Hester Peirce, a nominee to be a commissioner at the Securities and Exchange Commission, said Tuesday that she is “quite worried” that the Department of Labor failed to consider the agency’s input on its forthcoming rule to amend the definition of fiduciary on retirement advice, and that she fears the rule will “cut a whole segment of people” from access to advice.
Peirce, a Republican, along with SEC commissioner nominee Lisa Fairfax, a Democrat, faced congratulations – and sometimes heated questions — from members of the Senate Banking Committee during their confirmation hearing Tuesday.
Sen. Tim Scott, R-S.C., said during the hearing that he worries DOL’s rule to change the definition of fiduciary under the Employee Retirement Income Security Act “will make winners and losers of small investors.” He then asked Peirce and Fairfax their thoughts.
“I’m quite worried about DOL’s proposal because I’ve heard that the SEC’s input wasn’t considered,” Peirce responded.
“We need to understand how rules like this are going to impact everyday people,” she said, adding that if confirmed she would “want to see what work SEC and DOL had done” on the rulemaking.
“Protecting investors in this [retirement] space and protecting access to advice is also important,” added Fairfax, “particularly for low- and middle-income investors.”
Both Peirce and Fairfax agreed that economic analysis of rules as well as retrospective reviews of rules are important, with Peirce noting “equity market structure” rules that the commission has “built up” over many years needed to be reassessed.
As to the SEC’s “neither admit nor deny” policy for enforcement actions, Peirce said the SEC enforcement record “shows admission of guilt is infrequent,” and that “there’s a stronger message if there’s an admission of wrongdoing.” She noted that “repeat offenders is a case where it is worth it [for the SEC] to take the extra resources to get an admission of wrongdoing.”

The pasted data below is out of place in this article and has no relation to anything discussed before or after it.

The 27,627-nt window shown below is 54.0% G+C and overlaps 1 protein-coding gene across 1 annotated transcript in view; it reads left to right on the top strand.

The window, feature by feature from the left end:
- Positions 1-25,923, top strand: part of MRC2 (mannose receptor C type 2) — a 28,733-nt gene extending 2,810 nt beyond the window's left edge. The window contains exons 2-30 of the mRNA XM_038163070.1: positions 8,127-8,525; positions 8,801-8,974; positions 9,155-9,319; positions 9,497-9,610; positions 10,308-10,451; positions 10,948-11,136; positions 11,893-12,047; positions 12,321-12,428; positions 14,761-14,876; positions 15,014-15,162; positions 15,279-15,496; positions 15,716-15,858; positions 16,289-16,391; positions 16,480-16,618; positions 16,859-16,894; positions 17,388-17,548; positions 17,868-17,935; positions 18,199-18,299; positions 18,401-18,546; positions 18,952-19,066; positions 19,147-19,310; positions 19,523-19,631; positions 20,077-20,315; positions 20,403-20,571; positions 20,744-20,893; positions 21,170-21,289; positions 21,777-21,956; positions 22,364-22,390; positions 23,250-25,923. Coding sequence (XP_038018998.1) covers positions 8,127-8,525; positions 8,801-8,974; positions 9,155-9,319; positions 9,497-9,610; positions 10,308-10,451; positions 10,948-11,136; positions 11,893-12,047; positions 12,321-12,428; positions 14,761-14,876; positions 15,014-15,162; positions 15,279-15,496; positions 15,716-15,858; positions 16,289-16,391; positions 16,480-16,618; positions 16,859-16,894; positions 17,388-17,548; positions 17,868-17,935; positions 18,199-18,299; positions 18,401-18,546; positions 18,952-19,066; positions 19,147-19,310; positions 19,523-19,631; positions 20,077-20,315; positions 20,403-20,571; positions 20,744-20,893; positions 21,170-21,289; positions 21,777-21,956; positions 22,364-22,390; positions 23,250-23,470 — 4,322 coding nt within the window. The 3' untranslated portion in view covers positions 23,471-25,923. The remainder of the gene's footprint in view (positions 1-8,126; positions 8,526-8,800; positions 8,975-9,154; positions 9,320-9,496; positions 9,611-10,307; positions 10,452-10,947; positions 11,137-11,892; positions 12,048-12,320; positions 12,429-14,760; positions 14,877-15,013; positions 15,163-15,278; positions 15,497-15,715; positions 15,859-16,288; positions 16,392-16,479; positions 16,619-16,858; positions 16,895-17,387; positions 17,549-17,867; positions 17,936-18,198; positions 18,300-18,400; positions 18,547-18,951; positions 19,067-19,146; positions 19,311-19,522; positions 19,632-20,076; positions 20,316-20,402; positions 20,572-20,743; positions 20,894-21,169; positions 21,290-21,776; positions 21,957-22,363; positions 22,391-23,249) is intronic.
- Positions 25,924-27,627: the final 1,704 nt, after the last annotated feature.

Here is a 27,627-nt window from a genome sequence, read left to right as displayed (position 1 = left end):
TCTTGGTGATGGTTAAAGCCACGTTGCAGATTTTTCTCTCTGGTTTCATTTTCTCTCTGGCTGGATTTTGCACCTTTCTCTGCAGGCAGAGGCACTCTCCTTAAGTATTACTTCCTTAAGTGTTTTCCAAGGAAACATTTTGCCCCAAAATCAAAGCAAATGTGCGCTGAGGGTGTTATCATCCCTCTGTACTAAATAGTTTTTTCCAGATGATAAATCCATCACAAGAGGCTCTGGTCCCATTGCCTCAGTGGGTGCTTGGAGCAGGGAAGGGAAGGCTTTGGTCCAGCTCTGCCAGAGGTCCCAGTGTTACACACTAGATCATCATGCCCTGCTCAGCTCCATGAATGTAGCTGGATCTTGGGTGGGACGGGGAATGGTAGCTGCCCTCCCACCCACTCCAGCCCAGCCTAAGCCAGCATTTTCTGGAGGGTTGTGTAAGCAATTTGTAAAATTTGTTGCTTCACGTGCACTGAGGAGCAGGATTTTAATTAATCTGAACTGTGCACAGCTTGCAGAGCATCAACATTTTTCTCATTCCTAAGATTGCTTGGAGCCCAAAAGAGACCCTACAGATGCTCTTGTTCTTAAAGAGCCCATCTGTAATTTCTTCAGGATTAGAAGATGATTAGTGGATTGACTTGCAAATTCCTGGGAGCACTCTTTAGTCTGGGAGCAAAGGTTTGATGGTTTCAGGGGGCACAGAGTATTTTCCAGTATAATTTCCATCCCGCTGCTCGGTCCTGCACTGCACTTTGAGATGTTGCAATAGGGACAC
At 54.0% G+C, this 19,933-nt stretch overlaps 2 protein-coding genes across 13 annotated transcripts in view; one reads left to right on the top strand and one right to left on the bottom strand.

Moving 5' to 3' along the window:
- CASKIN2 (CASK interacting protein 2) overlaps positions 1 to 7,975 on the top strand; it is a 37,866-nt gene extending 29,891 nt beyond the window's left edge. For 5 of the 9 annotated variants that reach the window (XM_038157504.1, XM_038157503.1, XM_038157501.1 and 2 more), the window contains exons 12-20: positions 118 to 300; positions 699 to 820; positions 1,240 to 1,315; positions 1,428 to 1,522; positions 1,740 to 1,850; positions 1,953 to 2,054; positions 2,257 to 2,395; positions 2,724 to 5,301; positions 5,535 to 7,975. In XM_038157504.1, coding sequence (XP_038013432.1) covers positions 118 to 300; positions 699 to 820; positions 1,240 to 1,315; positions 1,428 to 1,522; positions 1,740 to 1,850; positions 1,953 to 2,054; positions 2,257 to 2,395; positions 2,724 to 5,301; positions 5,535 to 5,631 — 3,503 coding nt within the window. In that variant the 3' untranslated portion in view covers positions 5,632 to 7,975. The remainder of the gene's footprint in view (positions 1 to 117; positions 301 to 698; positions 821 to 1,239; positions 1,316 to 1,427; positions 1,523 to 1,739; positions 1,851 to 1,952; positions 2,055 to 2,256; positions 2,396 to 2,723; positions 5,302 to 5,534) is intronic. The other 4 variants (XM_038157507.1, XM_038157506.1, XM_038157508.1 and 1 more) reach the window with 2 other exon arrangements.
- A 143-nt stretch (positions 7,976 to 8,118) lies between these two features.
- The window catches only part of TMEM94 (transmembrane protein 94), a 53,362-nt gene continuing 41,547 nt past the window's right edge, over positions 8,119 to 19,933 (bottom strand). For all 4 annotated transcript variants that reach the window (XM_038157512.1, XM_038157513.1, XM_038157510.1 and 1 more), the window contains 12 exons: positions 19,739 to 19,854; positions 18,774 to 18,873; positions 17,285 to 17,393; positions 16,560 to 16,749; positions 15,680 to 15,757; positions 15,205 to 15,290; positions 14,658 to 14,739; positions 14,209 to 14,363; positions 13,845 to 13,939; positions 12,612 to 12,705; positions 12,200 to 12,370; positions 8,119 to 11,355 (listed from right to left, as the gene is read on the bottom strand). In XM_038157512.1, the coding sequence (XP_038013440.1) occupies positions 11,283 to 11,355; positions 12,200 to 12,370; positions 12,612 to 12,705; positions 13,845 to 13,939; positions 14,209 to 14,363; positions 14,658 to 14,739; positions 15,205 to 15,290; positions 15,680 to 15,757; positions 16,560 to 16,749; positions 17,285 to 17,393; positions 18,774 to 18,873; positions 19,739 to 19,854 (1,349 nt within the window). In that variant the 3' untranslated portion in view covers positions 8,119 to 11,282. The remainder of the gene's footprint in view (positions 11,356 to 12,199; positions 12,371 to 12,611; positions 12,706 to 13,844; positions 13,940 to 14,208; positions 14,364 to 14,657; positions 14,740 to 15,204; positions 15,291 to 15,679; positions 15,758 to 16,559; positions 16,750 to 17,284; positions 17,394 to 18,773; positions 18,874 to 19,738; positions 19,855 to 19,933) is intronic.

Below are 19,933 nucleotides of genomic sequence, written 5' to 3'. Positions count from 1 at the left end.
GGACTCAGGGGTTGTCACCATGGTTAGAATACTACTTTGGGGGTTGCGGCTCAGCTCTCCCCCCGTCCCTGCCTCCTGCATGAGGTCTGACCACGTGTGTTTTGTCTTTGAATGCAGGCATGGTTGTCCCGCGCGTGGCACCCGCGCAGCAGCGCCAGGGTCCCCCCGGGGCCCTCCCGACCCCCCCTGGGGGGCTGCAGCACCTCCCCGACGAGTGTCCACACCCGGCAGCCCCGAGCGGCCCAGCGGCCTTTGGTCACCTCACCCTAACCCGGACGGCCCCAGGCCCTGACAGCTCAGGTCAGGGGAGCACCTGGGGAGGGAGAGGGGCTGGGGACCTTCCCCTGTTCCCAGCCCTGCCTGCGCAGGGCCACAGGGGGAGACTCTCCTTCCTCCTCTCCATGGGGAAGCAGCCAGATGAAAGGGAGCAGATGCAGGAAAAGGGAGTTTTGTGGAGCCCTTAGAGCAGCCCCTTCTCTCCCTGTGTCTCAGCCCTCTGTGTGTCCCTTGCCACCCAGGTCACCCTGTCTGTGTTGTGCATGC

She added also that the SEC needs more expertise in the fixed income area and that the SEC should examine how it can “shore up” its oversight of the Financial Industry Regulatory Authority.
Sens. Chuck Schumer, D-N.Y., and Bob Menendez, D-N.J., grilled both women on whether they believed the Commission should take up a petition for rulemaking before the agency on corporate political spending.
Schumer said that he was “very upset” that SEC Chairwoman Mary Jo White “has not gone forward on this” request for rulemaking, which has received a whopping 1.2 million comments. Schumer pressed both on providing “an answer, not gobbledygook” on where they stood on taking up such a measure if at the SEC.
Both noted a “budget bill that appears to prevent rulemaking” on this very issue, with Peirce stating that “I think the Commission doesn’t have the freedom to ignore mandates from Congress.” She added: “The Congress has said it should not be a priority for the SEC.”
Responded Schumer: “That doesn’t cut muster with me. Right now I’d be leaning against both of your nominations given your answers.” Sen. Elizabeth Warren, D-Mass., took Peirce to task on her vocal opposition to the Dodd-Frank Act, notably the book she wrote while at the free-market-oriented Mercatus Center, “Dodd-Frank: What it does and why it’s flawed,” and questioned her ability to help the agency “write and enforce” dozens of Dodd-Frank rules given her vocal opposition to the law.
“I wrote those comments not in the context of regulator but in the context of an academic,” Peirce responded, noting that she spent eight years at the Commission as a regulator.
Peirce, currently a fellow for the Mercatus Center at George Mason University, would replace SEC Commissioner Daniel Gallagher, a Republican, who left his post on Oct. 2; Gallagher’s term was to expire in 2016.
Peirce has also served as a lawyer for the Senate Banking Committee.
George Washington University law professor Fairfax replaces Luis Aguilar, a Democrat, who left the agency on Dec. 1. Fairfax is the Leroy Sorenson Merrifield Research Professor of Law at the George Washington University Law School. Prior to joining the GW law faculty, she was a professor of law and director of the Business Law Program at the University of Maryland School of Law.
Fairfax said during the confirmation hearing that she has “never held a securities license.”
— Check out What’s Worse Than the SEC’s Revolving Door? on ThinkAdvisor.